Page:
FIG.2: SDS-PAGE (12.5%). LANE 1, MOLECULAR MASS STANDARDS– BOVINE SERUM ALBUMIN (66 kDa), OVALBUMIN (45 kDa), GLYCERALDEHYDE 3-PHOSPHATE-DEHYDROGENASE (36 kDa), BOVINE CARBONIC ANHYDRASE (29 kDa), BOVINE PANCREAS TRYPSINOGEN (24 kDa), SOYBEAN TRYPSIN INHIBITOR (20 kDa), BOVINE GAMMALACTALBUMIN (14 kDa). LANE 2, BVL.
The Bauhania variegata lectin (BVL) does not show any marked blood group specificity (Table 1). As is evident, the lectin agglutinated human erythrocytes of all blood groups, being somewhat more specific towards blood group A erythrocytes. Extent of hemagglutination was found to be same, when human erythrocytes of blood group A, B and O were incubated with purified BVL for overnight at 7°C. BVL showed no specificity in its ability to hemagglutinate human (A, B and O) erythrocytes as the lectin from Egyptian Pisum sativum seeds and Erythrina variegata lectin18.
TABLE 1: SPECIFIC HAEMAGGLUTINATION ACTIVITY (H.U MG/G) AND PROTEIN CONCENTRATION IN CRUDE EXTRACT OF B. VARIEGATA
|Enzyme treated H.U/mg P. conc. mg/ g|
|A B OTrypsin 195.17 49.4 121.34 1.7|
Carbohydrate Specificity (Inhibition of haemagglutination):
In order to determine the sugar specificity of the lectin, inhibition and reversal of inhibition by a number of sugars and sugar derivatives was studied. In each case the ability of the sugar to inhibit agglutination was measured. Results on such specificity studies are shown in (Table 2). It is clear from the table that D-Gal is the most potent inhibitor of the Bauhania variegata lectin mediated hemagglutination followed by the disaccharide lactose. D-GalNac also inhibits agglutination though at very high concentrations. The carbohydrate specificity was similar to the lectin from Capsicum annum19.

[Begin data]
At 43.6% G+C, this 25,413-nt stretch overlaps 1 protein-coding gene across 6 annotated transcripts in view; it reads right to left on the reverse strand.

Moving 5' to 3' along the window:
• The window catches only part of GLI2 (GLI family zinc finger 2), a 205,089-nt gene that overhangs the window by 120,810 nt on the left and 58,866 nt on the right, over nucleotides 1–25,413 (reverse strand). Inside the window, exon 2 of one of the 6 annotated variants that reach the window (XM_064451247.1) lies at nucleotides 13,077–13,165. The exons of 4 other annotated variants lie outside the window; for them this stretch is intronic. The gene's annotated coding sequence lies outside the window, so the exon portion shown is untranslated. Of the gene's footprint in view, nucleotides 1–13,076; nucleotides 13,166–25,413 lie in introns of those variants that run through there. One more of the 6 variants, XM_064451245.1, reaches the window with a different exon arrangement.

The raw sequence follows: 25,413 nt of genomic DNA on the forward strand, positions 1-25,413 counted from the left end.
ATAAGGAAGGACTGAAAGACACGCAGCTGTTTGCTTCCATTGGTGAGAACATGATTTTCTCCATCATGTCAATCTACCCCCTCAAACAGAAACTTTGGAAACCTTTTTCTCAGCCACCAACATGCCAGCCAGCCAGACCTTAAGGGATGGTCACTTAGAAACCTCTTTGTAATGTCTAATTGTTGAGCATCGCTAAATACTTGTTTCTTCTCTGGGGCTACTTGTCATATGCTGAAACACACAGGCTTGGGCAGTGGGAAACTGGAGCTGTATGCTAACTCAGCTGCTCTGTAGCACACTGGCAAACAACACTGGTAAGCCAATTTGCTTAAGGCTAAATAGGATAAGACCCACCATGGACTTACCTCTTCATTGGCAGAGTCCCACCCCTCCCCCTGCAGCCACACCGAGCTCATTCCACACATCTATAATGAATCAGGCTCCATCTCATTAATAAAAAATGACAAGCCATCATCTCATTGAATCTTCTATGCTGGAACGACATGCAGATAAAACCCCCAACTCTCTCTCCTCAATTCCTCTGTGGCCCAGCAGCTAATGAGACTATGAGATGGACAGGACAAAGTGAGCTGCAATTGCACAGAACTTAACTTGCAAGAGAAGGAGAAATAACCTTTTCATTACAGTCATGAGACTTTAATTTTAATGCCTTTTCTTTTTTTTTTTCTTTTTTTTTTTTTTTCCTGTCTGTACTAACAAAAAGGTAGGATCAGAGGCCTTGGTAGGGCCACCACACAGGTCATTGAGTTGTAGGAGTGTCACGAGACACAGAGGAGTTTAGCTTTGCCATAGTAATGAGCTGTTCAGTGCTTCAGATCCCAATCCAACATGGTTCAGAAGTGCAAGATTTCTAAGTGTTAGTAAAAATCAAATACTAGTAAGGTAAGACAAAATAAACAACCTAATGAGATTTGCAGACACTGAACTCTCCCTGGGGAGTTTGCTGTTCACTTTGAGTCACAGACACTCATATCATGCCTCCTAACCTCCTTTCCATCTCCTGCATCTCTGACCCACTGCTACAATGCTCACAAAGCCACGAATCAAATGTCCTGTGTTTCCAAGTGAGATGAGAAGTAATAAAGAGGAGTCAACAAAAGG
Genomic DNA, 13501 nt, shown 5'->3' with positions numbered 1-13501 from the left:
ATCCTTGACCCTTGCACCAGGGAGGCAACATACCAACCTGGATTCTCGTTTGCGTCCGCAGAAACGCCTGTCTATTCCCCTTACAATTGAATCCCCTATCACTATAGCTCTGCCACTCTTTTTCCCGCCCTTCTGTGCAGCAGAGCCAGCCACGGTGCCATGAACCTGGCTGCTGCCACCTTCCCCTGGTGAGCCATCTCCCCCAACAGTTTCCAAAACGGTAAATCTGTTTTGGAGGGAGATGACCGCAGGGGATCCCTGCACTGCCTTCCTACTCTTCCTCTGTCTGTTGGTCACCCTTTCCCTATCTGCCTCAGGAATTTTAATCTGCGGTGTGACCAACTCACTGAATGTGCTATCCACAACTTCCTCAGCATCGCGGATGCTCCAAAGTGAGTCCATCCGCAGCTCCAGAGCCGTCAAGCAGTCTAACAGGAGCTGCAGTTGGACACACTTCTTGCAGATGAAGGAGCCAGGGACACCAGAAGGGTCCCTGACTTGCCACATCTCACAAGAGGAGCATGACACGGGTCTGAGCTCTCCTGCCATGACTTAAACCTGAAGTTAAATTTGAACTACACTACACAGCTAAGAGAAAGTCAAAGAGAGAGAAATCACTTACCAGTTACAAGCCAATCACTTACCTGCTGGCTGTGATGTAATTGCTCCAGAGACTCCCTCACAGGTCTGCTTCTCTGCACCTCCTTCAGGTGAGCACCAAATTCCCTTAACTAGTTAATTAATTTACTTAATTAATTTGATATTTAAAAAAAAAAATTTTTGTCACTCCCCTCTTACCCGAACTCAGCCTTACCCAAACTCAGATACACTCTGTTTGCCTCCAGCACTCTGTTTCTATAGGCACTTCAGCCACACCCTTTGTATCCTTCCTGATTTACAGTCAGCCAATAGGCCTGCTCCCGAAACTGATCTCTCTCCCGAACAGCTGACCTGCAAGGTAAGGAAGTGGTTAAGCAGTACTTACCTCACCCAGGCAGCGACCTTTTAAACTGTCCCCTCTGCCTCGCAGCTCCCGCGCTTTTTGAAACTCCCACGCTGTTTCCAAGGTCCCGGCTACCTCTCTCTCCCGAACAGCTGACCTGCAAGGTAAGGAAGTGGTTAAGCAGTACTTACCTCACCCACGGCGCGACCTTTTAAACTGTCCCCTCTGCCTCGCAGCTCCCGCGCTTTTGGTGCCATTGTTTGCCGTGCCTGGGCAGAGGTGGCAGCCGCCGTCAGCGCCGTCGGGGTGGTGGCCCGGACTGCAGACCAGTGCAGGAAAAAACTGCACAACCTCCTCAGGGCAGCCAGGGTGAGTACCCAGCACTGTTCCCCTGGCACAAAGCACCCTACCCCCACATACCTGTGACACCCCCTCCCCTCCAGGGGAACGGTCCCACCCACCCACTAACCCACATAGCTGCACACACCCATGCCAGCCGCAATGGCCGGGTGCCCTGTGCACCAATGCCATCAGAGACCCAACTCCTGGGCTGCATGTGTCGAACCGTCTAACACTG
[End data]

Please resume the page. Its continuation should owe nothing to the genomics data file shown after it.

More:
TABLE 2: INHIBITION OF AGGLUTINATION OF HUMAN RED BLOOD CELLS INDUCED BY B. VARIEGATE LECTIN BY MONO OR DISACHARIDE BY USING 2% HUMAN TRYPSIN TREATED ERYTHROCYTES.
|S.No||Sacharides||Minimium Inhibitory Concentration (mM)|
|D. GalD. Gal Nac
NI- No inhibition at 100 mM concentration
Purified lectin obtained from affinity chromatography as well as the crude extract were tested against different bacterial strains and compared to that of antibacterial antibiotic, ciprofloxacin. The results of the sensitivity test are shown in (Fig. 3). Purified BVL (different conc. in μg/ml) exhibited a significant antibacterial effect on four strains namely Pseudomonas aeroginosa, Staphylococcus aureus, Escherichia coli, and Bacillus subtilis. The diameters of the zones of inhibition by the addition of BVL is shown in (Table 3). The diameters of the zones of inhibition with the standard drug used were 20 mm, 18 mm, 20 mm and 18 mm for the four strains respectively. The studied lectin showed a remarkable antibacterial activity against Bacillus subtilis, Staphylococcus aureus, Escherichia coli and Pseudomonas aeroginosa.